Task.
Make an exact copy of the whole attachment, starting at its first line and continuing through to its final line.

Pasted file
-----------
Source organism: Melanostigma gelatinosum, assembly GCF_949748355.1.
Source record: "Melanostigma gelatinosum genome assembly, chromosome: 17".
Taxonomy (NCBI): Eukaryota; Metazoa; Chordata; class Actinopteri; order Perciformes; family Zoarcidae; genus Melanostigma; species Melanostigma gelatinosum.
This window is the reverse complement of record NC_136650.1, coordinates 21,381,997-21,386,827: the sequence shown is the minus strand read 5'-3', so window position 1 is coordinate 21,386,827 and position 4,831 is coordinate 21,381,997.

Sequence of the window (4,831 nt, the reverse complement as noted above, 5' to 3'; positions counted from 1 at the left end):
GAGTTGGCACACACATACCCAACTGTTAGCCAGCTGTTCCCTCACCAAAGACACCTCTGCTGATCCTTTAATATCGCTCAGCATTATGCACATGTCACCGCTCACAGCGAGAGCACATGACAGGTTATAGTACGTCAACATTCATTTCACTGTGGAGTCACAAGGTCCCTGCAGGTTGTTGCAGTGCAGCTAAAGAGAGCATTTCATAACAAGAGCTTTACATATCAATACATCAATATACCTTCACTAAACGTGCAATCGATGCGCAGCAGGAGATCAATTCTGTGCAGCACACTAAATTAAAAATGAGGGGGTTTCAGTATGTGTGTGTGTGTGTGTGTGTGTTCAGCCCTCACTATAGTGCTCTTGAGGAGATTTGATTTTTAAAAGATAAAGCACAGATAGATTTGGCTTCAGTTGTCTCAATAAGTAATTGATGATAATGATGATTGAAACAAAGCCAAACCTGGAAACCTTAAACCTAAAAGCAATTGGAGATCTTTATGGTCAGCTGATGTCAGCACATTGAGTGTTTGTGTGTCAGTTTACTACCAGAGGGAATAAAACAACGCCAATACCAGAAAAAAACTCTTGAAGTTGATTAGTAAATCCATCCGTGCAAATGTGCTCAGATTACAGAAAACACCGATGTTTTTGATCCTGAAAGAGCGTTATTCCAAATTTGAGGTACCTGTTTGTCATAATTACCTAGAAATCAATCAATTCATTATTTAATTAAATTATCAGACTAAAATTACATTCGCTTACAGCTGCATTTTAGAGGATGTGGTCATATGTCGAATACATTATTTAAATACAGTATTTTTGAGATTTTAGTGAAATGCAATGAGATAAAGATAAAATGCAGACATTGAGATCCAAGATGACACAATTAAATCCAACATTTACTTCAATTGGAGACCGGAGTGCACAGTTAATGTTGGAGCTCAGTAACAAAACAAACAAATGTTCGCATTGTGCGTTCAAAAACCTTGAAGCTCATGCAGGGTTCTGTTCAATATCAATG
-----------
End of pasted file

Source organism: Melanostigma gelatinosum, assembly GCF_949748355.1.
Source record: "Melanostigma gelatinosum genome assembly, chromosome: 17".
Taxonomy (NCBI): Eukaryota; Metazoa; Chordata; class Actinopteri; order Perciformes; family Zoarcidae; genus Melanostigma; species Melanostigma gelatinosum.
This window is the reverse complement of record NC_136650.1, coordinates 21,381,997-21,386,827: the sequence shown is the minus strand read 5'-3', so window position 1 is coordinate 21,386,827 and position 4,831 is coordinate 21,381,997.

Sequence of the window (4,831 nt, the reverse complement as noted above, 5' to 3'; positions counted from 1 at the left end):
GAGTTGGCACACACATACCCAACTGTTAGCCAGCTGTTCCCTCACCAAAGACACCTCTGCTGATCCTTTAATATCGCTCAGCATTATGCACATGTCACCGCTCACAGCGAGAGCACATGACAGGTTATAGTACGTCAACATTCATTTCACTGTGGAGTCACAAGGTCCCTGCAGGTTGTTGCAGTGCAGCTAAAGAGAGCATTTCATAACAAGAGCTTTACATATCAATACATCAATATACCTTCACTAAACGTGCAATCGATGCGCAGCAGGAGATCAATTCTGTGCAGCACACTAAATTAAAAATGAGGGGGTTTCAGTATGTGTGTGTGTGTGTGTGTGTGTTCAGCCCTCACTATAGTGCTCTTGAGGAGATTTGATTTTTAAAAGATAAAGCACAGATAGATTTGGCTTCAGTTGTCTCAATAAGTAATTGATGATAATGATGATTGAAACAAAGCCAAACCTGGAAACCTTAAACCTAAAAGCAATTGGAGATCTTTATGGTCAGCTGATGTCAGCACATTGAGTGTTTGTGTGTCAGTTTACTACCAGAGGGAATAAAACAACGCCAATACCAGAAAAAAACTCTTGAAGTTGATTAGTAAATCCATCCGTGCAAATGTGCTCAGATTACAGAAAACACCGATGTTTTTGATCCTGAAAGAGCGTTATTCCAAATTTGAGGTACCTGTTTGTCATAATTACCTAGAAATCAATCAATTCATTATTTAATTAAATTATCAGACTAAAATTACATTCGCTTACAGCTGCATTTTAGAGGATGTGGTCATATGTCGAATACATTATTTAAATACAGTATTTTTGAGATTTTAGTGAAATGCAATGAGATAAAGATAAAATGCAGACATTGAGATCCAAGATGACACAATTAAATCCAACATTTACTTCAATTGGAGACCGGAGTGCACAGTTAATGTTGGAGCTCAGTAACAAAACAAACAAATGTTCGCATTGTGCGTTCAAAAACCTTGAAGCTCATGCAGGGTTCTGTTCAATATCAATG